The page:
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Trump talks trade at G20, China's Xi warns against rising protectionism

Japanese Prime Minister Shinzo Abe, other leaders and delegates attend a family photo session at G20 leaders summit in Osaka, Japan, June 28, 2019. Photograph:( Reuters )

Reuters Osaka, Osaka, Japan Jun 28, 2019, 09.43 AM (IST)

US President Donald Trump made clear on Friday that trade was a top priority at a summit of leaders of Group of 20 nations, as Chinese leader Xi Jinping warned against rising protectionism and India and Russia defended multilateral trade rules.

Ahead of talks with Japanese Prime Minister Shinzo Abe and Indian Prime Minister Narendra Trump said he would discuss trade, days after criticising the US-Japan security treaty and demanding New Delhi withdraw retaliatory tariffs.

"I think we’re going to have some very big things to announce. Very big trade deal. We’re doing some very big things with India in terms of trade, in terms of manufacturing," Trump said at the start of talks with Modi.

Trump also said he would discuss Chinese telecoms equipment maker Huawei with the Indian leader.

"We actually sell Huawei many of its parts," Trump said. "So we’re going to be discussing that and also how India fits in. And we’ll be discussing Huawei."

A White House official said Trump wanted to promote to Abe and Modi "a resilient quality secure infrastructure" — a reference to the US push with allies to keep the Chinese company out of next-generation telecoms networks.

Washington has pressed its allies to shun Huawei in their fifth generation, or 5G, networks on security grounds, but has also suggested it could be a factor in a trade deal with Chinese President Xi Jinping, whom Trump meets on Saturday.

European Commission President Jean-Claude Junker flagged the shadow cast by the US-China trade feud.

"The trade relations between China and the United States are difficult, they are contributing to the slowdown of the global economy," he told a news conference.

Xi also warned about the protectionist steps he said some developed countries were taking.

"All this is destroying the global trade order... This also impacts common interests of our countries, overshadows the peace and stability worldwide," Xi told a gathering of leaders of the BRICS grouping of nations on the sidelines of the G20 meet.

Defending world trade rules

Modi at the same meeting called for a focus on reforming the World Trade Organisation and Putin decried what he called efforts to destroy the Geneva-based body.

"We consider counter-productive any attempts to destroy WTO or to lower its role," Putin said.

The situation of the global economy was worrying as global trade was feeling the effect of "protectionism (and) politically motivated restrictions," he added.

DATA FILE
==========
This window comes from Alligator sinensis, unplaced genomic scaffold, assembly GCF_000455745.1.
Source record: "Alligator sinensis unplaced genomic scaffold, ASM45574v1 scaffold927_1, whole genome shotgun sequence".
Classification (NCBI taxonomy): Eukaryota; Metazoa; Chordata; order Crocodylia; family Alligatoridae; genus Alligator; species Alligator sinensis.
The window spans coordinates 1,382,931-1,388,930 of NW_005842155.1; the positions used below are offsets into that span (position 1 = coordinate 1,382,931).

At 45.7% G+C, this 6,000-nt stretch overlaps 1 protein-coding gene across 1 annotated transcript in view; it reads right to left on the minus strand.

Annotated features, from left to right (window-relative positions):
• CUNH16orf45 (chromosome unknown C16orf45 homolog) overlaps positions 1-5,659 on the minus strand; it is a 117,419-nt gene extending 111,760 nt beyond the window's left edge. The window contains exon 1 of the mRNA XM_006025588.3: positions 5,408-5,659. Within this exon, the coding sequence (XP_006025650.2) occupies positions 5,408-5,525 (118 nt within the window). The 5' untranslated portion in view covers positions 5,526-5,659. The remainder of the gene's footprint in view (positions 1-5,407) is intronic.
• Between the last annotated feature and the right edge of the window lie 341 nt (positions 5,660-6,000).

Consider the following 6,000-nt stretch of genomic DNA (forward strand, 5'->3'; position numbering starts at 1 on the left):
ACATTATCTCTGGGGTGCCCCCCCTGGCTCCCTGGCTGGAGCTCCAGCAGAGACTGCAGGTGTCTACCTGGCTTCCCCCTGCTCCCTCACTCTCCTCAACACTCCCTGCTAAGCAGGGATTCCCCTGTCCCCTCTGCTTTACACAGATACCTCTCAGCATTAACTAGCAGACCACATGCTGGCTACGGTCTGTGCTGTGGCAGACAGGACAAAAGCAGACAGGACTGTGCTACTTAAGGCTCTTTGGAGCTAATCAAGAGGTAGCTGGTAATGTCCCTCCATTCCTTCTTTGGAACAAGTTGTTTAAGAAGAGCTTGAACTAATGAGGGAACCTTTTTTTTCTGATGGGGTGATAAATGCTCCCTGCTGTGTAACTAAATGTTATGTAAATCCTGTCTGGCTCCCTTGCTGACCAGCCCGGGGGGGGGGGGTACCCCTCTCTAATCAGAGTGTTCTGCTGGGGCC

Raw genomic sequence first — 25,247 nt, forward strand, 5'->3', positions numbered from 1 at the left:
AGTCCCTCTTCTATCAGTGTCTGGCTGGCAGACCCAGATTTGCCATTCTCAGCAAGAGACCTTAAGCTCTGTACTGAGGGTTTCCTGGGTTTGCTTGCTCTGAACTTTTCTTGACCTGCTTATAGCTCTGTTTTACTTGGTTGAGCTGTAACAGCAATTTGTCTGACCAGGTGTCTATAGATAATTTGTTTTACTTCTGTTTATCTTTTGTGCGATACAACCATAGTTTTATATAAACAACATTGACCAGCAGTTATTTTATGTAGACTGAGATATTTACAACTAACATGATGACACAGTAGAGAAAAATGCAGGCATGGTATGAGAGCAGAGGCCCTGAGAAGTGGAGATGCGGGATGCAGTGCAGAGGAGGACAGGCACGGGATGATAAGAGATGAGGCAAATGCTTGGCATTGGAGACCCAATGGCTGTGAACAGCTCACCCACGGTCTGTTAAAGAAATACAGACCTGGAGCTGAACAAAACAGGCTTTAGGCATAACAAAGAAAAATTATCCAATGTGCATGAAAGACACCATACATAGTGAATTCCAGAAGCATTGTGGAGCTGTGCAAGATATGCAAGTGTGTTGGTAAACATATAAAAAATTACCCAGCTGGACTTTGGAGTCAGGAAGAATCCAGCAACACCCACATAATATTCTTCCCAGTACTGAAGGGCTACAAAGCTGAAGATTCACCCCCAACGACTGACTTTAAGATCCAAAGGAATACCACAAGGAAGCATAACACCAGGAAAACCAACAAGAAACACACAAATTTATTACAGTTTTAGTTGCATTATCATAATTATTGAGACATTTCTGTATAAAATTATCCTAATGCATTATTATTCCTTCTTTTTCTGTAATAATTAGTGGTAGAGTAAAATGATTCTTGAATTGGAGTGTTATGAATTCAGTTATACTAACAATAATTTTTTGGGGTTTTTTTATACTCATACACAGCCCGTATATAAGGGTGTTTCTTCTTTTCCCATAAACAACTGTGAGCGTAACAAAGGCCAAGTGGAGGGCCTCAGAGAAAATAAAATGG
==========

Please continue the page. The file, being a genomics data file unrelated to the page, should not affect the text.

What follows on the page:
Trump also flagged trade at the start of his talks with Abe.

"We're going to be talking about a lot of things and we're also going to be talking about a lot of trade," Trump said.

"I appreciate the fact that you're sending many automobile companies into Michigan and Ohio and Pennsylvania and North Carolina," referring to US states critical to his effort to win re-election next year.

Trump said the two leaders would also discuss Japanese purchases of US military equipment, although a Japanese official said later the topic did not come up.

Tokyo and Washington are engaged in difficult trade talks as Trump's administration seeks to lower the US trade deficit.

Japanese Economy Minister Toshimitsu Motegi and US Trade Representative Robert Lighthizer were to meet later in Osaka.

Abe welcomed Trump's visit, calling their frequent meetings "proof of the strong US-Japan alliance".

Trump renewed his criticism of the US-Japan security alliance this week as unbalanced.

"We will go in and we will protect them and we will fight with our lives and with our treasure," he said in an interview on Wednesday with Fox television.

"We will fight at all costs, right? But if we’re attacked, Japan doesn’t have to help us at all. They can watch it on a Sony television, the attack."

Under the decades-old US-Japan security treaty, the United States has committed to defending Japan, which renounced the right to wage war after its defeat in World War Two.

Japan in return provides military bases that Washington uses to project power deep into Asia, including the biggest concentration of US Marines outside the United States on Okinawa, and the deployment of an aircraft carrier strike group at the Yokosuka naval base near Tokyo.

After the Trump-Abe talks, a Japanese official told reporters the leaders had agreed to accelerate trade talks and had agreed the alliance was stronger than ever.

Trump, praised German Chancellor Angela Merkel as a "great friend of mine" as well as trade between their two countries.

Story highlights

Ahead of talks with Japanese Prime Minister Shinzo Abe and Indian Prime Minister Narendra Trump said he would discuss trade, days after criticising the US-Japan security treaty and demanding New Delhi withdraw retaliatory tariffs.